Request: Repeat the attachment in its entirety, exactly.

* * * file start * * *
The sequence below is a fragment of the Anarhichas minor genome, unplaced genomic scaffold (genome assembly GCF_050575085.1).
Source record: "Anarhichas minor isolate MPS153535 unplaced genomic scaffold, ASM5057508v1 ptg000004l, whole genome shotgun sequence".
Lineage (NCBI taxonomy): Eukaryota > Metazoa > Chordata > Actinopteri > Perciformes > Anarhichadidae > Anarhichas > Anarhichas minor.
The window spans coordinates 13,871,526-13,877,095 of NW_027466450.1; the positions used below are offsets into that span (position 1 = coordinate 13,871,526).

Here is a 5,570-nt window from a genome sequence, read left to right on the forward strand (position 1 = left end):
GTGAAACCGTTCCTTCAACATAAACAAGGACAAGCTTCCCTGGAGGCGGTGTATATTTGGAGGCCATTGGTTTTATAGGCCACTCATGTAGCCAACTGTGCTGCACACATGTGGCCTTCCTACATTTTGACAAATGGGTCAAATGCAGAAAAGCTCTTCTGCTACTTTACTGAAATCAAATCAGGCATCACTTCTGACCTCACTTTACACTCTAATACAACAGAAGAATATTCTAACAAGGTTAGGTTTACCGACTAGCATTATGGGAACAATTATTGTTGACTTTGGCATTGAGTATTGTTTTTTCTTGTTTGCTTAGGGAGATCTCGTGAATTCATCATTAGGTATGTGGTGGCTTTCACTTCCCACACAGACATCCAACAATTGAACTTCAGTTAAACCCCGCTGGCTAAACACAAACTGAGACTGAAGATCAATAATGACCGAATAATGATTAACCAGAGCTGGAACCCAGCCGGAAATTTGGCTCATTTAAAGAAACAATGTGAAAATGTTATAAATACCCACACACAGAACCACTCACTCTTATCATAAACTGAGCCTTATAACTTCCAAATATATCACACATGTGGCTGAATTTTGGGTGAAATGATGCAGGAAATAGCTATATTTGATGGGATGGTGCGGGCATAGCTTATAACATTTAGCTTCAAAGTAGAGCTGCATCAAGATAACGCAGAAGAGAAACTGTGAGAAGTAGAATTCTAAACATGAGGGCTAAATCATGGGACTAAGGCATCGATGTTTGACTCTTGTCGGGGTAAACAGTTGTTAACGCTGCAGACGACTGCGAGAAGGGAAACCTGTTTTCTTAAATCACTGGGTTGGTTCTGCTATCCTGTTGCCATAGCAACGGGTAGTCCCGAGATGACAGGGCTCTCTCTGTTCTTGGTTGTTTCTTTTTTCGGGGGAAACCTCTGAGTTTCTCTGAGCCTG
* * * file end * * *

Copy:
The sequence below is a fragment of the Anarhichas minor genome, unplaced genomic scaffold (genome assembly GCF_050575085.1).
Source record: "Anarhichas minor isolate MPS153535 unplaced genomic scaffold, ASM5057508v1 ptg000004l, whole genome shotgun sequence".
Lineage (NCBI taxonomy): Eukaryota > Metazoa > Chordata > Actinopteri > Perciformes > Anarhichadidae > Anarhichas > Anarhichas minor.
The window spans coordinates 13,871,526-13,877,095 of NW_027466450.1; the positions used below are offsets into that span (position 1 = coordinate 13,871,526).

Here is a 5,570-nt window from a genome sequence, read left to right on the forward strand (position 1 = left end):
GTGAAACCGTTCCTTCAACATAAACAAGGACAAGCTTCCCTGGAGGCGGTGTATATTTGGAGGCCATTGGTTTTATAGGCCACTCATGTAGCCAACTGTGCTGCACACATGTGGCCTTCCTACATTTTGACAAATGGGTCAAATGCAGAAAAGCTCTTCTGCTACTTTACTGAAATCAAATCAGGCATCACTTCTGACCTCACTTTACACTCTAATACAACAGAAGAATATTCTAACAAGGTTAGGTTTACCGACTAGCATTATGGGAACAATTATTGTTGACTTTGGCATTGAGTATTGTTTTTTCTTGTTTGCTTAGGGAGATCTCGTGAATTCATCATTAGGTATGTGGTGGCTTTCACTTCCCACACAGACATCCAACAATTGAACTTCAGTTAAACCCCGCTGGCTAAACACAAACTGAGACTGAAGATCAATAATGACCGAATAATGATTAACCAGAGCTGGAACCCAGCCGGAAATTTGGCTCATTTAAAGAAACAATGTGAAAATGTTATAAATACCCACACACAGAACCACTCACTCTTATCATAAACTGAGCCTTATAACTTCCAAATATATCACACATGTGGCTGAATTTTGGGTGAAATGATGCAGGAAATAGCTATATTTGATGGGATGGTGCGGGCATAGCTTATAACATTTAGCTTCAAAGTAGAGCTGCATCAAGATAACGCAGAAGAGAAACTGTGAGAAGTAGAATTCTAAACATGAGGGCTAAATCATGGGACTAAGGCATCGATGTTTGACTCTTGTCGGGGTAAACAGTTGTTAACGCTGCAGACGACTGCGAGAAGGGAAACCTGTTTTCTTAAATCACTGGGTTGGTTCTGCTATCCTGTTGCCATAGCAACGGGTAGTCCCGAGATGACAGGGCTCTCTCTGTTCTTGGTTGTTTCTTTTTTCGGGGGAAACCTCTGAGTTTCTCTGAGCCTG